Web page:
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Re (tilly) 1: (Golf) Fragment Reassembly

by tilly (Archbishop)
on May 03, 2001 at 05:21 UTC ( #77540=note: print w/ replies, xml ) Need Help??


in reply to (Golf) Fragment Reassembly

I am surprised that nobody pointed out how this is related to Golf: Embedded In Order and (Golf) Ordered Combinations. From there we can define two helper functions:

sub c{@r='';@r=map{$c=$_;map$c.$_,@r}@_ for 1..shift;@r} sub i{($t=pop)=~s/./.*\Q$&/gs;pop=~/$t/s}
which have bodies of 34 and 49 respectively. Plus 14 for the surrounding pieces. So we are at 97 characters. And then it is easy to finish off with
sub assemble { my$n;{for(c($n++,map{split//}@_)){$v=$_;map{i($v,$_)||next}@_;return$_ +}redo} }
whose body has 76 characters for 173 characters. (Note that I added 5 characters to allow it to be called twice without retaining state.)

This is a theoretically correct solution, but be warned that it is not polynomial either in speed or memory requirements. So it isn't a very useful solution.

In fact it raises questions about what a solution is. This will not run on my machine with either of the original data sets. I do not have such a machine to test on, but I do not believe that even if you try to compile Perl on a 64-bit machine with a very large amount of memory that it will succeed. So while the algorithm is fine on paper, it cannot work on the stated data set.

Is a correct algorithm that will not finish on practical machines considered a solution?

My test data is:

print assemble(qw(oa af wf wa));
which cheerfully finds "owaf" as its answer.


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Re: Re (tilly) 1: (Golf) Fragment Reassembly
by dws (Chancellor) on May 03, 2001 at 05:32 UTC
    Confirming your observation about memory, this runs for about 45 seconds before running out of memory (on a 256Mb box) when run via   print assemble qw(GATTACA ATTACA GATT AAGAT CCC);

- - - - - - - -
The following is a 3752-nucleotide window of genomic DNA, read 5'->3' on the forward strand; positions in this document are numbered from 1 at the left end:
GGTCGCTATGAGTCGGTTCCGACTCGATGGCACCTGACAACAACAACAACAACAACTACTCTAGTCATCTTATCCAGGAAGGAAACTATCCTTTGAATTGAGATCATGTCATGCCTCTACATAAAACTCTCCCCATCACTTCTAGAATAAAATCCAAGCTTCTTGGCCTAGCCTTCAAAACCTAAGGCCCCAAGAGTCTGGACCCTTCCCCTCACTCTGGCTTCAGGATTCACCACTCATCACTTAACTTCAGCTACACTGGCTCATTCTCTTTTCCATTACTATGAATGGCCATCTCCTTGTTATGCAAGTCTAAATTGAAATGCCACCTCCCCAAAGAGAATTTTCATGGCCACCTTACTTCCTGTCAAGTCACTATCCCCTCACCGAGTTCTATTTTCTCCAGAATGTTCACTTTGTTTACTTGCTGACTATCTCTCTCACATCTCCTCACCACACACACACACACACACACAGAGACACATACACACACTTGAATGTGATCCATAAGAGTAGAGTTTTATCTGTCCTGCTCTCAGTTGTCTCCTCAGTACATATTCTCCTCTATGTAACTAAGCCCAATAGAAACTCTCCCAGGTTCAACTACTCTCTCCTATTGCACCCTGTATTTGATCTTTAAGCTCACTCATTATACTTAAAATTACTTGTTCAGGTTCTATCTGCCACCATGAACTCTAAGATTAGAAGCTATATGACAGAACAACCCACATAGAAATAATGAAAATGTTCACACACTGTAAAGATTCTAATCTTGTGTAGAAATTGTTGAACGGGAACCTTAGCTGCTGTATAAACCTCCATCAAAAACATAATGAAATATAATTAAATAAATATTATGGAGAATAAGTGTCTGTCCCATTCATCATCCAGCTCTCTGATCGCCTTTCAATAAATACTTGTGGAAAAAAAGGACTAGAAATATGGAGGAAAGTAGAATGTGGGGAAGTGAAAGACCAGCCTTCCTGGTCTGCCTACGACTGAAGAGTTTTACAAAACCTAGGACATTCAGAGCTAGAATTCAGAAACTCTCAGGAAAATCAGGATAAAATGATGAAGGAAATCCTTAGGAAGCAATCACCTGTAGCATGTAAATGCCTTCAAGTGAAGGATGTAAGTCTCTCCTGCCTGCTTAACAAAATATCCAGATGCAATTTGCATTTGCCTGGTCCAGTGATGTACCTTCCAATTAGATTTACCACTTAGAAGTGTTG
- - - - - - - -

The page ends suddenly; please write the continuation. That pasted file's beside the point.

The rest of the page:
Good code compression, though.

Re: Re (tilly) 1: (Golf) Fragment Reassembly
by MeowChow (Vicar) on May 03, 2001 at 06:08 UTC
    I had considered explicitly stating that solutions such as yours, which iterate through all possible strings, would be rated in a seperate class. This makes me wonder, however, if there is a class of optimization problems for which iterating brute-force through the entire solution space is faster (algorithmically) than directly computing a solution.

    You are a bit mistaken in choosing Golf: Embedded In Order, however, since that is not the same thing as a substring:

    print assemble(qw(oa af wf wa)); # owaf - a wrong answer # oafwfwa - a right answer
    If you change that into an index, things work out bettter (and with less code):
    sub c{@r='';@r=map{$c=$_;map$c.$_,@r}@_ for 1..shift;@r} sub assemble { my$n;{for(c($n++,map{split//}@_)){$v=$_;map{1+index$v,$_ or next}@_;re +turn$_}redo} } print assemble(qw(oa af fa afa));
       MeowChow                                   
                   s aamecha.s a..a\u$&owag.print
      Oops, my misreading.

      As for the question, there actually are well-explored areas where the best known algorithms (by various criteria) are found by randomly guessing something with certain characteristics and then testing whether it really was a solution...

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